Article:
The Ombudsman is clearly exasperated at having to deal with the case, but there's no indication that he cares one way or the other about which species are involved (except insofar as it causes the aforementioned language problem).
There's also no indication that the Vree have actually abducted any humans. The more likely candidates are Vorlons (who can look like whatever they damn well please), the Shadow Surgeons, or the Streib (who are known for abducting members of various races and experimenting on them, possibly for the Shadows). Just because the Vree look like your typical Greys and fly around in saucer-shaped ships doesn't mean they are automatically guilty. Some fluff indicates that they may be responsible for accidentally starting the UFO craze of the late 20th century with a survey mission.
Comes up in Farscape, unsurprisingly. "A Human Reaction" reveals that John thinks his alien shipmates would suffer from this sort of treatment if they ever made it back to Earth. Subverted when they do get back in "Terra Firma"; the aliens are treated like celebrities, put up in a beautiful mansion, provided with all the material goods they want...though they are still prisoners. Things may have gone differently if John's dad hadn't been part of the team that discovered Moya. It couldn't have hurt that the humanish-looking Sikozu made first contact and could speak English (and the terrifying Scorpius was not onboard.)
In BBC's 'Adventures of Merlin' there is a death penalty for "practicing sorcery". However since people are born with sorcerous abilities and can use them instinctively without contemplated intent, it is tantamount to outlawing sneezing or having a patellar reflex) so humans with sorcerous abilities are treated pretty much like a criminal subspecies.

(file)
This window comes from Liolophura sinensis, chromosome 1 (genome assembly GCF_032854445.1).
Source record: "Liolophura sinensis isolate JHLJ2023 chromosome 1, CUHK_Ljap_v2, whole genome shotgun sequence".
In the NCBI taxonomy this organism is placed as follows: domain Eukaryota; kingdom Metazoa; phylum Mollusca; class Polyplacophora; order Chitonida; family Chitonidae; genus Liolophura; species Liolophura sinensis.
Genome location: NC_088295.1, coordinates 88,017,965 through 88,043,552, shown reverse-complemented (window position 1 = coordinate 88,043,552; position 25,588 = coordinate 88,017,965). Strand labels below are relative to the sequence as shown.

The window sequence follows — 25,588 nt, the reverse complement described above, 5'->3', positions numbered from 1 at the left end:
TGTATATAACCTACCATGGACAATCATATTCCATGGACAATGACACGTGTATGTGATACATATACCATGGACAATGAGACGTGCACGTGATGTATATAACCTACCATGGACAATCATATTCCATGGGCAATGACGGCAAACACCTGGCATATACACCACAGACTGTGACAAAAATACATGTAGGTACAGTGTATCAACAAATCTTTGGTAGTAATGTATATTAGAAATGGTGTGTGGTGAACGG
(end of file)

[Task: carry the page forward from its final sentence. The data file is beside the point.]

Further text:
An episode of Earth: Final Conflict revolves around a murder trial in which the defendant is a Taelon who kills a former soldier in what appears to be self-defense. The Taelons are determined to keep the trial as human as possible in order to show that they're willing to abide by human rules and even request that Zo'or be put on the jury as a "peer". In fact, Zo'or does everything he can to convince the jury that the defendant is guilty of murder, even though the hospital video is clearly showing the soldier pulling a gun on him. Technically, this is not allowed, as new evidence (e.g. that Taelons are Energy Beings and cannot be harmed by bullets) cannot be introduced while the jury is deliberating. Zo'or wants to get the other Taelon convicted and punished (preferrably by execution) to further his political goals. Then Boone manages to convince the judge to overturn the verdict and let the defendant go. The Taelon ends up commiting suicide at Zo'or's orders.
In Forgotten Realms Netheril was a very human-centric culture, respecting only dwarves and conceding that elves are, more or less, equal, even if somehow backward. They enslaved or slaughtered most others and when their spelljamming exploration began they started to vivisect anything they ran across. Naturally, soon the Netherese were treated much the same way as Illithids, and attempts of more sane mages to fix this reputation mostly failed. The net result was that with their ships attacked on sight Netheril has no trade partners and the defence grew so expensive that in a hundred years from the first lift-off they were forced to abandon space travel altogether, uber-wizards or not.